Traffic signals that spot large groups of vehicles and tweak a road’s
signals to speed the traffic glut through will soon debut in Ada County.
The implementation of adaptive or “smarter signals” is one of a number of
innovations the Ada County Highway District is currently pursuing as it
moves into its fifth decade of service. Other ongoing initiatives include an
on-pavement weather detection system to guide Winter Street Service crews
and a program to diagnose failing pavement for maintenance.
“We want to better calibrate ACHD’s efforts to provide the right service at
the right time for the biggest benefit,” said Bruce Wong, ACHD director.
“Using technology and building on our past successes, we can provide what
people need – and at a lower cost.”
An example would be adaptive signal technology, the next-generation of
signal timing software and hardware that ACHD hopes to acquire this year and
deploy in 2013. Such “smart signals” constantly monitor traffic flow along
major roads and adjust the amount of green time to best serve the demand.
The technology differs from the existing signal timing in that it will
deviate from pre-set timing programs – calibrated for the usual traffic
volumes known to occur on specific days and times – and make adjustments to
better move large groups of vehicles.
This could be especially useful after special events or on a Friday at
mid-afternoon before a holiday weekend, said Terry Little, ACHD’s traffic
manager, adding that the technology can reduce delay by 10 percent.
“Adaptive systems recognize the traffic flow and have wide flexibility to
make continuous adjustments,” Little said. “It’s a refinement over the
standard timing system, which is set for the normal conditions and does not
have great flexibility to respond to variations.”
Although the technology has been around for 30 years overseas, it has only
now progressed to the point of working well with ACHD’s existing signal
controllers and traffic detectors, Little said. Some cities in the Pacific
Northwest that adopted adaptive systems years ago experienced problems and
had to ramp back their efforts, he said.
ACHD’s initial move to adaptive signalization is estimated to cost $600,000.
New technology is also helping ACHD target the application of deicer, sand
and salt to figh
slippery pavement this winter. New weather monitoring stations and software
measure pavement-level temperature and the presence of ice and water,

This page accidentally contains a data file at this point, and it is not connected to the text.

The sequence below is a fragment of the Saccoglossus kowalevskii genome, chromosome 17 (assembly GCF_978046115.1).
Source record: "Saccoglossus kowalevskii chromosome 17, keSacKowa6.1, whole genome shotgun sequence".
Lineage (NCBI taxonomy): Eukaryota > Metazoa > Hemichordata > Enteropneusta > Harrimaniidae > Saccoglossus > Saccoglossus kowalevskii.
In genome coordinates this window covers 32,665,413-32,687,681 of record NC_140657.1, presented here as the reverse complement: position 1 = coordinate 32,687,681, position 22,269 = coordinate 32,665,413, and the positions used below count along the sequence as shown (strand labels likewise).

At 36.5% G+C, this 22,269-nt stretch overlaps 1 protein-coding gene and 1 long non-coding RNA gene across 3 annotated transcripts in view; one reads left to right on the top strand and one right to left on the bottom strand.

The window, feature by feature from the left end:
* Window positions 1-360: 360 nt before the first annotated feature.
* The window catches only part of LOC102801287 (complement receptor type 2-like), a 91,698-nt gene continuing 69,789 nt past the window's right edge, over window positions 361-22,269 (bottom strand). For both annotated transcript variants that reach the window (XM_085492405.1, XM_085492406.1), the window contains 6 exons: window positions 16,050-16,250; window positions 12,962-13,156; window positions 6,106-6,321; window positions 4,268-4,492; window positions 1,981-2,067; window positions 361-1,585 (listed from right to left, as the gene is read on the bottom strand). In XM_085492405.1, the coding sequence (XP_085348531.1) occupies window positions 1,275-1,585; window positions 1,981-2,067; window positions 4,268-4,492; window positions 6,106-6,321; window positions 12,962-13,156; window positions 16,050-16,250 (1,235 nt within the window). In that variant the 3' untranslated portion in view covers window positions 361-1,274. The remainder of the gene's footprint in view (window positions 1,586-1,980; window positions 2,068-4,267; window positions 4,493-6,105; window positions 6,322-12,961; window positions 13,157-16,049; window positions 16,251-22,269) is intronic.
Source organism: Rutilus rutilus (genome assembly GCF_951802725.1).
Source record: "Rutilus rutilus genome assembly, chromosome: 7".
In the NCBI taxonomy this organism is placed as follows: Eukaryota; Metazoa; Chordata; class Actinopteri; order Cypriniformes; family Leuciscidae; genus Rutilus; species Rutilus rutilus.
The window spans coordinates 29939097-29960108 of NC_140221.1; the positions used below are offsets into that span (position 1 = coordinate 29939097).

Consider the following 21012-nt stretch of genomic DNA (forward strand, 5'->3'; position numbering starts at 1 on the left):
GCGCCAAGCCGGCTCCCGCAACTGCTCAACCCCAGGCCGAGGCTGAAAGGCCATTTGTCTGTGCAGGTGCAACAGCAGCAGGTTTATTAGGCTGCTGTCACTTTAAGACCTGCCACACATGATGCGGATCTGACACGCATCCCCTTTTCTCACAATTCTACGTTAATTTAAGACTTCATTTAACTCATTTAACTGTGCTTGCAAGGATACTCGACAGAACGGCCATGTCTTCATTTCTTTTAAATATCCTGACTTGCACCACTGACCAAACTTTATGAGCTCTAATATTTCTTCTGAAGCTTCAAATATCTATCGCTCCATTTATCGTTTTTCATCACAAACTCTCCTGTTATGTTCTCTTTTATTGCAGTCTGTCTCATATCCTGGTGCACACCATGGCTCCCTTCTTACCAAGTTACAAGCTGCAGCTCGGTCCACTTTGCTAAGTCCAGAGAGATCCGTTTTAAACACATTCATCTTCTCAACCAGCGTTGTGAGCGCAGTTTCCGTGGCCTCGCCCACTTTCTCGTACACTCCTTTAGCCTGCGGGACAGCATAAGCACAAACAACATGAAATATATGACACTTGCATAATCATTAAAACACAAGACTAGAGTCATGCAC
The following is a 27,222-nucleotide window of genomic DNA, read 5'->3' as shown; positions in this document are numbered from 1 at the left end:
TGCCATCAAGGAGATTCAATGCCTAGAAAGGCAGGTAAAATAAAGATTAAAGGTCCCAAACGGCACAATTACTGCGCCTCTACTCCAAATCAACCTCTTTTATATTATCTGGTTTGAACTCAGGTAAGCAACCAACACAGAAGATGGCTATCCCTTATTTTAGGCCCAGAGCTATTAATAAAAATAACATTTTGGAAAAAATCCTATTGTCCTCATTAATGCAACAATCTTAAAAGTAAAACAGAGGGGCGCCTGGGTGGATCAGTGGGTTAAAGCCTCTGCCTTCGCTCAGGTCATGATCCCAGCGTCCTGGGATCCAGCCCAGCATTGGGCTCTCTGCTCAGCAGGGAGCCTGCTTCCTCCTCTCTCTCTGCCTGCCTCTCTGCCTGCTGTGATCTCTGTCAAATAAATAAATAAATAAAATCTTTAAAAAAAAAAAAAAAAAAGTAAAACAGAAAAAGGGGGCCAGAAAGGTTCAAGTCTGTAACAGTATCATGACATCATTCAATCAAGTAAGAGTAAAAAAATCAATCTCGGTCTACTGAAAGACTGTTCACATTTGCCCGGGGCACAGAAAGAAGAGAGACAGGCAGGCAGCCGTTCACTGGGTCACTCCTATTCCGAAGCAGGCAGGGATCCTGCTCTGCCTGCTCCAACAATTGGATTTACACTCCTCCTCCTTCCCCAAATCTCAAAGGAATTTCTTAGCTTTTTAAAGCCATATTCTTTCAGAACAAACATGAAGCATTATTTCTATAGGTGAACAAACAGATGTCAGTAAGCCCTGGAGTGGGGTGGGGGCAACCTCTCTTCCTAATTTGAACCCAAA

allowing ACHD to know where and when to roll its Winter Street Service
The system, which cost $125,000, was put into service this winter and is
being used and refined this month.
“With this late winter, we wondered if we were ever going to be able to try
it,” said Paul Daigle, deputy director of maintenance. “But we’re happy with
the system’s performance and hope to expand it as we move forward.”
ACHD may be able to save up to $200,000 annually by responding with the
right treatment for specific areas within the county and conserve manpower
and materials, Daigle said.
Similarly, ACHD hopes its new pavement management system will do a better
job of targeting when pavement receives a crack seal, a chipseal or a
Faced with an ever-expanding system of 2,200 miles of local roads, the
District needs to become more selective in how it approaches maintenance of
the asphalt, Daigle said. The answer has been the Street Saver system that
will track the condition of the roads and indentify stretches in need of
attention, he said.
“We want to be more efficient and apply the best treatment at the proper
time,” Daigle said.
Since the mid-1990s, the District has relied on chipsealing to keep most
roads in a good st
of repair, applying the rock-and-oil treatment to more than 200 miles each
summer. While this approach has ensured that ACHD’s roads are in a good
shape, the one-size-fits-all aspect provided too much attention to some
streets and too little to other problem spots. Some roads have been
chipsealed multiple times and the gutter pans and manholes are lower than
the street, which means the road will eventually have to be ground down.
In the future, chipseals will be largely reserved for arterial roads that
get the highest traffic loads and most wear. Crack repairs, light surface
treatments and spot excavations and repairs will be performed elsewhere on
an as-needed basis as indicated by the system, Daigle said. This more
focused approach may save up to $2 million previously devoted to
chipsealing, which can be applied to other needed maintenance activities.
“We can continue to keep our roads in great shape by targeting the needed
treatment,” he said. “Instead of overkill, we’re going to do what is
required, saving tax dollars.”